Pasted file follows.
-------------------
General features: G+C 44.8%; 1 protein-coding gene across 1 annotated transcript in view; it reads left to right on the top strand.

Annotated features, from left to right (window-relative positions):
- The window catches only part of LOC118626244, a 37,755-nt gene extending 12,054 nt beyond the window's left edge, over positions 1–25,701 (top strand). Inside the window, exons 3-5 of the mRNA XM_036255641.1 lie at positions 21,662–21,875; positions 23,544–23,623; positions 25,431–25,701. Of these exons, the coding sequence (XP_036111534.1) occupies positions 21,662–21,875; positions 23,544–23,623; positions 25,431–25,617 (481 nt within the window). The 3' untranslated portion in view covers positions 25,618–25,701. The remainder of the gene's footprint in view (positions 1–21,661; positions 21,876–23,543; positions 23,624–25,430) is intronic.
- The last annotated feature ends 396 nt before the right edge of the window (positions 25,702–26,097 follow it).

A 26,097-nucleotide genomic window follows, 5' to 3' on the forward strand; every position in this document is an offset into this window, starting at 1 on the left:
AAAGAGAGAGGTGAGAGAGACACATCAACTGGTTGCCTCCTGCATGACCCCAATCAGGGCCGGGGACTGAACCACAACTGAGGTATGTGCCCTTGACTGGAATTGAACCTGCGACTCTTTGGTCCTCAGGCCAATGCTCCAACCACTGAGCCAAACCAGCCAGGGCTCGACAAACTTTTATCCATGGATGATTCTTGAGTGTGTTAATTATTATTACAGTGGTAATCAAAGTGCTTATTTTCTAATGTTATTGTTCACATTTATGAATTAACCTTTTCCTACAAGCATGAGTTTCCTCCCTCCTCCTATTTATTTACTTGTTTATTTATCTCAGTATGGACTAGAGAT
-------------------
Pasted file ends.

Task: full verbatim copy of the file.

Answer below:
General features: G+C 44.8%; 1 protein-coding gene across 1 annotated transcript in view; it reads left to right on the top strand.

Annotated features, from left to right (window-relative positions):
- The window catches only part of LOC118626244, a 37,755-nt gene extending 12,054 nt beyond the window's left edge, over positions 1–25,701 (top strand). Inside the window, exons 3-5 of the mRNA XM_036255641.1 lie at positions 21,662–21,875; positions 23,544–23,623; positions 25,431–25,701. Of these exons, the coding sequence (XP_036111534.1) occupies positions 21,662–21,875; positions 23,544–23,623; positions 25,431–25,617 (481 nt within the window). The 3' untranslated portion in view covers positions 25,618–25,701. The remainder of the gene's footprint in view (positions 1–21,661; positions 21,876–23,543; positions 23,624–25,430) is intronic.
- The last annotated feature ends 396 nt before the right edge of the window (positions 25,702–26,097 follow it).

A 26,097-nucleotide genomic window follows, 5' to 3' on the forward strand; every position in this document is an offset into this window, starting at 1 on the left:
AAAGAGAGAGGTGAGAGAGACACATCAACTGGTTGCCTCCTGCATGACCCCAATCAGGGCCGGGGACTGAACCACAACTGAGGTATGTGCCCTTGACTGGAATTGAACCTGCGACTCTTTGGTCCTCAGGCCAATGCTCCAACCACTGAGCCAAACCAGCCAGGGCTCGACAAACTTTTATCCATGGATGATTCTTGAGTGTGTTAATTATTATTACAGTGGTAATCAAAGTGCTTATTTTCTAATGTTATTGTTCACATTTATGAATTAACCTTTTCCTACAAGCATGAGTTTCCTCCCTCCTCCTATTTATTTACTTGTTTATTTATCTCAGTATGGACTAGAGAT